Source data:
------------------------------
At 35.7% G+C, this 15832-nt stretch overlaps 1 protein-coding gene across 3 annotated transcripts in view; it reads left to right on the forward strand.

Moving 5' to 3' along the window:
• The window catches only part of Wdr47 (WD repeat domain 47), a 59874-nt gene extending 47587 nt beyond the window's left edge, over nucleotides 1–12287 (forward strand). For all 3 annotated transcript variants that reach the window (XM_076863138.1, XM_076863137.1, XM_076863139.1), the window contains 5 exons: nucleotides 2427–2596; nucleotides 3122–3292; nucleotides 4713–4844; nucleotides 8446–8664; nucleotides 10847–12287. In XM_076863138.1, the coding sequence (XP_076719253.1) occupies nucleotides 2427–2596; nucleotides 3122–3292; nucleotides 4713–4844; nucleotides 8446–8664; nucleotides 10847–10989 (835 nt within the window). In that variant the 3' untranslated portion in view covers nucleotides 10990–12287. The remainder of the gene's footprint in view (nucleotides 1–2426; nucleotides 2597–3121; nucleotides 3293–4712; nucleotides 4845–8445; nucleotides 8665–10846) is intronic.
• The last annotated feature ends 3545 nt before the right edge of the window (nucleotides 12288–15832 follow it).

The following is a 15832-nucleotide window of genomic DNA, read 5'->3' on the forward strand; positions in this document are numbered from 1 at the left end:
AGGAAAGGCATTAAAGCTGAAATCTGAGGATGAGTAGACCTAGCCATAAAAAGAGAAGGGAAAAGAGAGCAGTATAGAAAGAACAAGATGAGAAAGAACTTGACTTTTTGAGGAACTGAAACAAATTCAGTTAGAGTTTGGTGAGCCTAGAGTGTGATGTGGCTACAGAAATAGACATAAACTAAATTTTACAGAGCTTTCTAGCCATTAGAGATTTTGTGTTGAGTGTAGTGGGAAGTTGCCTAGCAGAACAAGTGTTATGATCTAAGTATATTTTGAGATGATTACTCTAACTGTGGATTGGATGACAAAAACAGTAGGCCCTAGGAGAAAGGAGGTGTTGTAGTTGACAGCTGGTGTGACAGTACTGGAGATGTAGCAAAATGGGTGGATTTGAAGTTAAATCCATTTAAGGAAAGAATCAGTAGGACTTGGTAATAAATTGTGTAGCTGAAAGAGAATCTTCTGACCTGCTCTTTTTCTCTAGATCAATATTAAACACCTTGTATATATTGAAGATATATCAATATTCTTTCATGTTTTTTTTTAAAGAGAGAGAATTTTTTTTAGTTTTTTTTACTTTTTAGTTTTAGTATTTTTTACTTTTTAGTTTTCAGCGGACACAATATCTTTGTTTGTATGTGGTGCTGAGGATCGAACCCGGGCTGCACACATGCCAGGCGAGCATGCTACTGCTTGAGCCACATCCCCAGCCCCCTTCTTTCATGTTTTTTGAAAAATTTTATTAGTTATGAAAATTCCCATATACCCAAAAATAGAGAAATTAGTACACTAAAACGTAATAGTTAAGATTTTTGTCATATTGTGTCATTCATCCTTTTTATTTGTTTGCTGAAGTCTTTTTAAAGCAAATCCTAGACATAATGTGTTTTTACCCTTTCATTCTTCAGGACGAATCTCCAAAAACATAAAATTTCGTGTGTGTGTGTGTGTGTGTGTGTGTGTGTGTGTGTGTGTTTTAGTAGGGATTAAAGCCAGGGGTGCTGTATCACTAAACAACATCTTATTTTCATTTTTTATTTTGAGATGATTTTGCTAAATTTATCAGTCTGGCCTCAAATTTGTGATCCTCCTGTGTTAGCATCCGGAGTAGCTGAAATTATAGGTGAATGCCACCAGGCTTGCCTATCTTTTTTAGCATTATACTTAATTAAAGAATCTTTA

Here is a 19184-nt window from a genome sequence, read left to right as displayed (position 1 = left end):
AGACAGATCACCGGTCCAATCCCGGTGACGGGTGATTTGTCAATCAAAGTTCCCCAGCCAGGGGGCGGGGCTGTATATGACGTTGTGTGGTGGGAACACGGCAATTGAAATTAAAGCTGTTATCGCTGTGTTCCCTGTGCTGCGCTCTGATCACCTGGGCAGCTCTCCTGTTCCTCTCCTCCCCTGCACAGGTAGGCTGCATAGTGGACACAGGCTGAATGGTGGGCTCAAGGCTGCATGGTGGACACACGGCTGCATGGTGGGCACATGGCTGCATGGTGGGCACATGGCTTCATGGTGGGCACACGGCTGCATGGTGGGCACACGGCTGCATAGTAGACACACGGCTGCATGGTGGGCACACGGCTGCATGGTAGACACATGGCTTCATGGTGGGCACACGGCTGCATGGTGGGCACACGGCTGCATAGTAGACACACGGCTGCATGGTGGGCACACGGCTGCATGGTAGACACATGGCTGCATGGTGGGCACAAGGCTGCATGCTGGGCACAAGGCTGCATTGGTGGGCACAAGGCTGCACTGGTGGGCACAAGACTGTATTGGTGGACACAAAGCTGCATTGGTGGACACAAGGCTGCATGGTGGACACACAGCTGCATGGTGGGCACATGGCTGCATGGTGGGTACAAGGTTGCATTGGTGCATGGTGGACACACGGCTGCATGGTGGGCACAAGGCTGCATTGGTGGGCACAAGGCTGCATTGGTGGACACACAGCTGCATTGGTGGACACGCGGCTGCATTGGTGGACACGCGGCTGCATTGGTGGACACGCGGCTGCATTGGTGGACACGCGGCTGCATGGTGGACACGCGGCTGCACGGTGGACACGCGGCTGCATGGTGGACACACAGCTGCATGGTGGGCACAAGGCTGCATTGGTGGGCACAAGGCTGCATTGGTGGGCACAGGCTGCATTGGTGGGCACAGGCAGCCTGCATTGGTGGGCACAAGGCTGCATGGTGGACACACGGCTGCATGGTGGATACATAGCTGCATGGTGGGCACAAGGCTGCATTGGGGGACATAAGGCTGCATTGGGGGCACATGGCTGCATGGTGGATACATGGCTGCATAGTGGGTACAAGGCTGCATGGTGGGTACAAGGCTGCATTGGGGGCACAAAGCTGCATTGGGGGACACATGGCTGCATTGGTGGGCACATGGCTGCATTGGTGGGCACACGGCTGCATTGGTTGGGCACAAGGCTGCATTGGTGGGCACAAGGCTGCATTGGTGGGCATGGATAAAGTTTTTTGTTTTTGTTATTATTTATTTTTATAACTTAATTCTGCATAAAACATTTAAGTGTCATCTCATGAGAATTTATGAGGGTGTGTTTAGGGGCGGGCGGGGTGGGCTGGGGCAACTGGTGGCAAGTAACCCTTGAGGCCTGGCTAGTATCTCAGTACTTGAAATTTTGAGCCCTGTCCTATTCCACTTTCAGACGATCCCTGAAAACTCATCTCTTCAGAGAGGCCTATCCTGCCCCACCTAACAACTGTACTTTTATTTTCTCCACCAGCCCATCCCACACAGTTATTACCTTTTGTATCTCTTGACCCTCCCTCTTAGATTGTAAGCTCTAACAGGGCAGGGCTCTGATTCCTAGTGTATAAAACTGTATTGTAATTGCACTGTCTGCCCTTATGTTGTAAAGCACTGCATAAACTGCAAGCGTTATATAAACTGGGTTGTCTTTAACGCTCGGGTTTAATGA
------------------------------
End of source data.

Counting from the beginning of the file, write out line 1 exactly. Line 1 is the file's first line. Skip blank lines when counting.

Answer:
At 35.7% G+C, this 15832-nt stretch overlaps 1 protein-coding gene across 3 annotated transcripts in view; it reads left to right on the forward strand.